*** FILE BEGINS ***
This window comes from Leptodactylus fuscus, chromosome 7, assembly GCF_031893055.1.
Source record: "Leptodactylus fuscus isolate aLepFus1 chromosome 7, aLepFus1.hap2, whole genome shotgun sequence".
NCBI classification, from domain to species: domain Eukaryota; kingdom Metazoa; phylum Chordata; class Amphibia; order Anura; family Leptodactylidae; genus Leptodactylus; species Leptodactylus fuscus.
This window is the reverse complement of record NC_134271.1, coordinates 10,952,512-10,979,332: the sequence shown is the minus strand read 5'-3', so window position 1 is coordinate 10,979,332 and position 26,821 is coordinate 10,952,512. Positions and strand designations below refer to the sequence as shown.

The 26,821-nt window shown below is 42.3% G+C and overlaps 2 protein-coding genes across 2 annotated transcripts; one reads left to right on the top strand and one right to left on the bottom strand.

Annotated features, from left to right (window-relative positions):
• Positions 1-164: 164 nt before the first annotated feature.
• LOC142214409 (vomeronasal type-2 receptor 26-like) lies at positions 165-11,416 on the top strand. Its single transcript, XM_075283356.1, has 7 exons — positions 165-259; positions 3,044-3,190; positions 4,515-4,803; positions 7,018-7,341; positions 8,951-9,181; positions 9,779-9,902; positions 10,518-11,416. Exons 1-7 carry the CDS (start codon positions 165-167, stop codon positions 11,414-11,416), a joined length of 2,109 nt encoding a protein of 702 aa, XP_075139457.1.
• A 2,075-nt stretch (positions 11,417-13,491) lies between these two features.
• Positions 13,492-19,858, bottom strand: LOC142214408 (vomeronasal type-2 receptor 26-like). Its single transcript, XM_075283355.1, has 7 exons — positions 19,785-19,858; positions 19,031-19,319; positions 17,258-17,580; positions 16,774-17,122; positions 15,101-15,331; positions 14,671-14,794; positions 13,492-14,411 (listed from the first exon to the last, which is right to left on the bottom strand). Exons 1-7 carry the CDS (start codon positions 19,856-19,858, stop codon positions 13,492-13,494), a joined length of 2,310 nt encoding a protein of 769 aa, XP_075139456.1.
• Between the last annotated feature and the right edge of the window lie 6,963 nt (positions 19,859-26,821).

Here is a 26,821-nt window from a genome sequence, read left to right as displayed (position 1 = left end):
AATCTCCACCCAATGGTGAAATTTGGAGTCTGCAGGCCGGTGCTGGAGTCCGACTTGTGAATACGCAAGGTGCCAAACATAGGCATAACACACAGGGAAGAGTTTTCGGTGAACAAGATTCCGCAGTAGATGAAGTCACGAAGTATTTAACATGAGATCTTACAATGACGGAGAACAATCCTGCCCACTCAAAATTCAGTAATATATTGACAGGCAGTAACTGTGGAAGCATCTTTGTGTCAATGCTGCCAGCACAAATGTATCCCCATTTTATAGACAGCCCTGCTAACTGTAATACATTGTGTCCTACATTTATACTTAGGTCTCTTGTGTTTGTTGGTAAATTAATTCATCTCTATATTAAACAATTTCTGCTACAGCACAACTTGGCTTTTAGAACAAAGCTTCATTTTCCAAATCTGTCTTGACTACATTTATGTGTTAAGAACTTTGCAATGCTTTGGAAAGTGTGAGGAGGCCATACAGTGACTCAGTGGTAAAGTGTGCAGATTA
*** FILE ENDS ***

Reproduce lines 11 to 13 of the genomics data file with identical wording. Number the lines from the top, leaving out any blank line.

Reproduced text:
• Between the last annotated feature and the right edge of the window lie 6,963 nt (positions 19,859-26,821).

Here is a 26,821-nt window from a genome sequence, read left to right as displayed (position 1 = left end):
AATCTCCACCCAATGGTGAAATTTGGAGTCTGCAGGCCGGTGCTGGAGTCCGACTTGTGAATACGCAAGGTGCCAAACATAGGCATAACACACAGGGAAGAGTTTTCGGTGAACAAGATTCCGCAGTAGATGAAGTCACGAAGTATTTAACATGAGATCTTACAATGACGGAGAACAATCCTGCCCACTCAAAATTCAGTAATATATTGACAGGCAGTAACTGTGGAAGCATCTTTGTGTCAATGCTGCCAGCACAAATGTATCCCCATTTTATAGACAGCCCTGCTAACTGTAATACATTGTGTCCTACATTTATACTTAGGTCTCTTGTGTTTGTTGGTAAATTAATTCATCTCTATATTAAACAATTTCTGCTACAGCACAACTTGGCTTTTAGAACAAAGCTTCATTTTCCAAATCTGTCTTGACTACATTTATGTGTTAAGAACTTTGCAATGCTTTGGAAAGTGTGAGGAGGCCATACAGTGACTCAGTGGTAAAGTGTGCAGATTA